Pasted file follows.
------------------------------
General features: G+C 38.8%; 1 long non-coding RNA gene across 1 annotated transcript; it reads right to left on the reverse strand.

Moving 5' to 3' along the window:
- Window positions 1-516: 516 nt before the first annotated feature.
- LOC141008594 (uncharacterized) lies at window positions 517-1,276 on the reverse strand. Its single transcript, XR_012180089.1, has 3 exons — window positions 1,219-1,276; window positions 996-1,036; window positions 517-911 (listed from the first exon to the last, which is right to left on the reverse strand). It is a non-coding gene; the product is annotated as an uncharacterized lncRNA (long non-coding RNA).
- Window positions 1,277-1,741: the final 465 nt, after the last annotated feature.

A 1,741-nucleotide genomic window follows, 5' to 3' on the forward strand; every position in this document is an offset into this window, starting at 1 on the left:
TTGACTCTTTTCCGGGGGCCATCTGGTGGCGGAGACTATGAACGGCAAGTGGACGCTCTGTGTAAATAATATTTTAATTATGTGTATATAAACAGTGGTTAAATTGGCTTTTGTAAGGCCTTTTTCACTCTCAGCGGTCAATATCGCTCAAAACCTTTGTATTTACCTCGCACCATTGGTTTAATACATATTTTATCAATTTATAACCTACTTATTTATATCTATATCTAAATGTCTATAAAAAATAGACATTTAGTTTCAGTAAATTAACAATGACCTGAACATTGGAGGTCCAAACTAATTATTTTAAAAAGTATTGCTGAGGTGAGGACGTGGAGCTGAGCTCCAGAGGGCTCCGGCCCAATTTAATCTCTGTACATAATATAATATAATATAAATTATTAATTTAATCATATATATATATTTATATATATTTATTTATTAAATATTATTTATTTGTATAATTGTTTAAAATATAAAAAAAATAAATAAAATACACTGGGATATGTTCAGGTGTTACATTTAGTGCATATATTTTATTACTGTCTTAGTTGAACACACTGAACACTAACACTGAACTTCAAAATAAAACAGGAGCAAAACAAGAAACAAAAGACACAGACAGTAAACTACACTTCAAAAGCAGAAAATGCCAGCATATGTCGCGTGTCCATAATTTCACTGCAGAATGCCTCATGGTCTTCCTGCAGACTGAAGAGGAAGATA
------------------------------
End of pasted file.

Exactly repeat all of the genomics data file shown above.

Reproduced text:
General features: G+C 38.8%; 1 long non-coding RNA gene across 1 annotated transcript; it reads right to left on the reverse strand.

Moving 5' to 3' along the window:
- Window positions 1-516: 516 nt before the first annotated feature.
- LOC141008594 (uncharacterized) lies at window positions 517-1,276 on the reverse strand. Its single transcript, XR_012180089.1, has 3 exons — window positions 1,219-1,276; window positions 996-1,036; window positions 517-911 (listed from the first exon to the last, which is right to left on the reverse strand). It is a non-coding gene; the product is annotated as an uncharacterized lncRNA (long non-coding RNA).
- Window positions 1,277-1,741: the final 465 nt, after the last annotated feature.

A 1,741-nucleotide genomic window follows, 5' to 3' on the forward strand; every position in this document is an offset into this window, starting at 1 on the left:
TTGACTCTTTTCCGGGGGCCATCTGGTGGCGGAGACTATGAACGGCAAGTGGACGCTCTGTGTAAATAATATTTTAATTATGTGTATATAAACAGTGGTTAAATTGGCTTTTGTAAGGCCTTTTTCACTCTCAGCGGTCAATATCGCTCAAAACCTTTGTATTTACCTCGCACCATTGGTTTAATACATATTTTATCAATTTATAACCTACTTATTTATATCTATATCTAAATGTCTATAAAAAATAGACATTTAGTTTCAGTAAATTAACAATGACCTGAACATTGGAGGTCCAAACTAATTATTTTAAAAAGTATTGCTGAGGTGAGGACGTGGAGCTGAGCTCCAGAGGGCTCCGGCCCAATTTAATCTCTGTACATAATATAATATAATATAAATTATTAATTTAATCATATATATATATTTATATATATTTATTTATTAAATATTATTTATTTGTATAATTGTTTAAAATATAAAAAAAATAAATAAAATACACTGGGATATGTTCAGGTGTTACATTTAGTGCATATATTTTATTACTGTCTTAGTTGAACACACTGAACACTAACACTGAACTTCAAAATAAAACAGGAGCAAAACAAGAAACAAAAGACACAGACAGTAAACTACACTTCAAAAGCAGAAAATGCCAGCATATGTCGCGTGTCCATAATTTCACTGCAGAATGCCTCATGGTCTTCCTGCAGACTGAAGAGGAAGATA